Happy New Year! The Parking Reform Network got a flurry of end-of-year new members! We’re now pretty close to 150! Join the Parking Reform Network to support our work (including these posts).
We added a few podcasts to our link library and we’ll be adding and tagging more parking-related posts there soon. Here’s an interview from September with Don Shoup on ActiveTowns podcast. It covers the basics of parking reform and gives some hints about what he’s working on next. Follow that up with another interview with Shoup you might have missed a few months back on The Parking Podcast.
West Hollywood, California is moving their paper-based guest permit system for residential neighborhoods online. Residents will now be able to pay online and register the license plate of their guests, rather than buying one-time permits from the Sheriff’s Office. This is a good idea and perhaps will open the door for other innovations, like charging AirBnB guests market rates for overnight parking in neighborhoods.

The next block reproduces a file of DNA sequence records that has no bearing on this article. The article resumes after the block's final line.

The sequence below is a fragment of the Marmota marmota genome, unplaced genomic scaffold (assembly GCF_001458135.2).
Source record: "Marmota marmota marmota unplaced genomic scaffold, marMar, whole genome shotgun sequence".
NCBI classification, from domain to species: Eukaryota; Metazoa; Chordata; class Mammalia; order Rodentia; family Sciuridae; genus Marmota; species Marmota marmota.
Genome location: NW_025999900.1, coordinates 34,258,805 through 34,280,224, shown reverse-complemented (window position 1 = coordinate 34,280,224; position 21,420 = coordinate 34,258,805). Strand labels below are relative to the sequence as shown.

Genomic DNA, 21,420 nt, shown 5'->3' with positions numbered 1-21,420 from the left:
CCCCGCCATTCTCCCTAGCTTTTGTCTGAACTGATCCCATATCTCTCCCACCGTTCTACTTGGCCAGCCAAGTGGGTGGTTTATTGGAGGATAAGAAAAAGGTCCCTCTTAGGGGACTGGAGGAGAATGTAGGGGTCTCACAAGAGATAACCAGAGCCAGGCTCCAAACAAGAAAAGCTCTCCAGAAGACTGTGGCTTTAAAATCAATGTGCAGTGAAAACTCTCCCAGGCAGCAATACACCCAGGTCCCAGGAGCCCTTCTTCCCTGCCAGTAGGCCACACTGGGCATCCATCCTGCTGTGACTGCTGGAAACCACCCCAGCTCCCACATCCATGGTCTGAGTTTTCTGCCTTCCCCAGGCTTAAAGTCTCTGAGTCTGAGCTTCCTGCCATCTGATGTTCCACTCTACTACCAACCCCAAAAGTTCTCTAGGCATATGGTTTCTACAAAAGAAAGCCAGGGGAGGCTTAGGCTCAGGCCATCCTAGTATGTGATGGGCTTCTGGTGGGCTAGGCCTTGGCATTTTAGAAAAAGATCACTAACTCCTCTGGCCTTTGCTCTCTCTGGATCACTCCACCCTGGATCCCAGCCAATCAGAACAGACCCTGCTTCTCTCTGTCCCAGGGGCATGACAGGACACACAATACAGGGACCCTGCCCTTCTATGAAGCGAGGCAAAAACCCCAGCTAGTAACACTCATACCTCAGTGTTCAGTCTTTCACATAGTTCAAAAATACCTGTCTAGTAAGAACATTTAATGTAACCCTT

One NYC suburb is hoping to close it’s COVID-19 related budget gap by raising the price of commuter parking permits. Sales were down significantly this year and next year the price will go up from $400 to $700 annually at one station. It’s a bit backwards to charge higher prices when the demand goes down. Municipalities facing a shortfall now should quickly adopt performance-based pricing for all their assets. They should be ready to backfill budgets when demand returns post-pandemic.
Finally, a blurb in this NextCity post covers a textbook published by ORO Editions that came out this year, Increments of Neighborhood. [This is an affiliate link to bookshop.org, a B-Corp. If you buy the book through our link, we get a kickback.] It’s a guidebook for building walkable communities which apparently has quite a bit of parking content. Have you read it? Let us know what you thought in the comments or on Slack.